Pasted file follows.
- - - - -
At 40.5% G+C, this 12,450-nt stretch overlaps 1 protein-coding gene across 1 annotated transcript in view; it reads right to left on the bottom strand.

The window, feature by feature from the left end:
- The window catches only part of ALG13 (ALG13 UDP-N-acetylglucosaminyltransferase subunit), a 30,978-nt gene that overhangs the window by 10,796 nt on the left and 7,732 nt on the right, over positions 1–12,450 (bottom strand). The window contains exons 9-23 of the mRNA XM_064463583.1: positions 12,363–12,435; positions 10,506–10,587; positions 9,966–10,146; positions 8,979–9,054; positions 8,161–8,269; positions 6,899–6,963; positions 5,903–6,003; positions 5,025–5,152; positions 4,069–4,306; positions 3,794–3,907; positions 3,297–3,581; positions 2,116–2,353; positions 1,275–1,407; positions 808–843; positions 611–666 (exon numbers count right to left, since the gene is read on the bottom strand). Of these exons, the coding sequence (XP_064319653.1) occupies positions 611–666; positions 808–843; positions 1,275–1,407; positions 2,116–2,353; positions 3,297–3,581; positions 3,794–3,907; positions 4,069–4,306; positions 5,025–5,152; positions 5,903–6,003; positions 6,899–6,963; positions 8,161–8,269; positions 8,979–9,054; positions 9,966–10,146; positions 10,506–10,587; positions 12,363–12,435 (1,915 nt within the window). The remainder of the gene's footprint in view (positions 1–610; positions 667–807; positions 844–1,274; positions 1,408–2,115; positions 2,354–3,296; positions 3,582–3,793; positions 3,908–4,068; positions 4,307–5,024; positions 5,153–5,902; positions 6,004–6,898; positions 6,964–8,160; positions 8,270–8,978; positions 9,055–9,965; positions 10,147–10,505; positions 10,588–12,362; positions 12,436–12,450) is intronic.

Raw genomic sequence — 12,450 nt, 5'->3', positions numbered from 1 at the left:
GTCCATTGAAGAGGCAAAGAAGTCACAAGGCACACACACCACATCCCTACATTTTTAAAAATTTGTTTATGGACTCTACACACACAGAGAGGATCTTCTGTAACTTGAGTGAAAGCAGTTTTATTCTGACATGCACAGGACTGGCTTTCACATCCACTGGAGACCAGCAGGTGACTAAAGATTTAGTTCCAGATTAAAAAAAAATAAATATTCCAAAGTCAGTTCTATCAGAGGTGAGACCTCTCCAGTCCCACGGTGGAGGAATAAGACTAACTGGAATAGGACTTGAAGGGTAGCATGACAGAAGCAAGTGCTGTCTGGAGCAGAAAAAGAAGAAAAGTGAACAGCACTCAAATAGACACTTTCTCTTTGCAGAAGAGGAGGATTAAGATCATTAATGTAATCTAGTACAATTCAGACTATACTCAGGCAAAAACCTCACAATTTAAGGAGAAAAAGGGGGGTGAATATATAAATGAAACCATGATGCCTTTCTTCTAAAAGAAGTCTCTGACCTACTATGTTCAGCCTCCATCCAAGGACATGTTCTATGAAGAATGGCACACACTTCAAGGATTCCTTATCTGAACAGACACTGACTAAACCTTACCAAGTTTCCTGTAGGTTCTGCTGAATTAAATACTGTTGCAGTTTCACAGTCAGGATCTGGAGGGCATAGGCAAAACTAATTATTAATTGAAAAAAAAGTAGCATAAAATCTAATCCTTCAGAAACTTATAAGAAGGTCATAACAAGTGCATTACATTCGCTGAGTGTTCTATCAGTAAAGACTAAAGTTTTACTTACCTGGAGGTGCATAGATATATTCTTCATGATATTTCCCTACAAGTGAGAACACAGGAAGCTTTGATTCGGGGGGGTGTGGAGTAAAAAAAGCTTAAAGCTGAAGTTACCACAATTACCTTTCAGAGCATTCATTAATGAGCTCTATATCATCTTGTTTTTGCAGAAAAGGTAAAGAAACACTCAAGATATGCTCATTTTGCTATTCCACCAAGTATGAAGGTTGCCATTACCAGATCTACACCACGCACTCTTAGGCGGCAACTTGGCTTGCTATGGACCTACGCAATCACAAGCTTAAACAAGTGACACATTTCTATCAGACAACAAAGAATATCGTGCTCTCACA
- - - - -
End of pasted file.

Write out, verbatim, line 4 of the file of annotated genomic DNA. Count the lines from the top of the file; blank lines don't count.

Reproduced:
Raw genomic sequence — 12,450 nt, 5'->3', positions numbered from 1 at the left: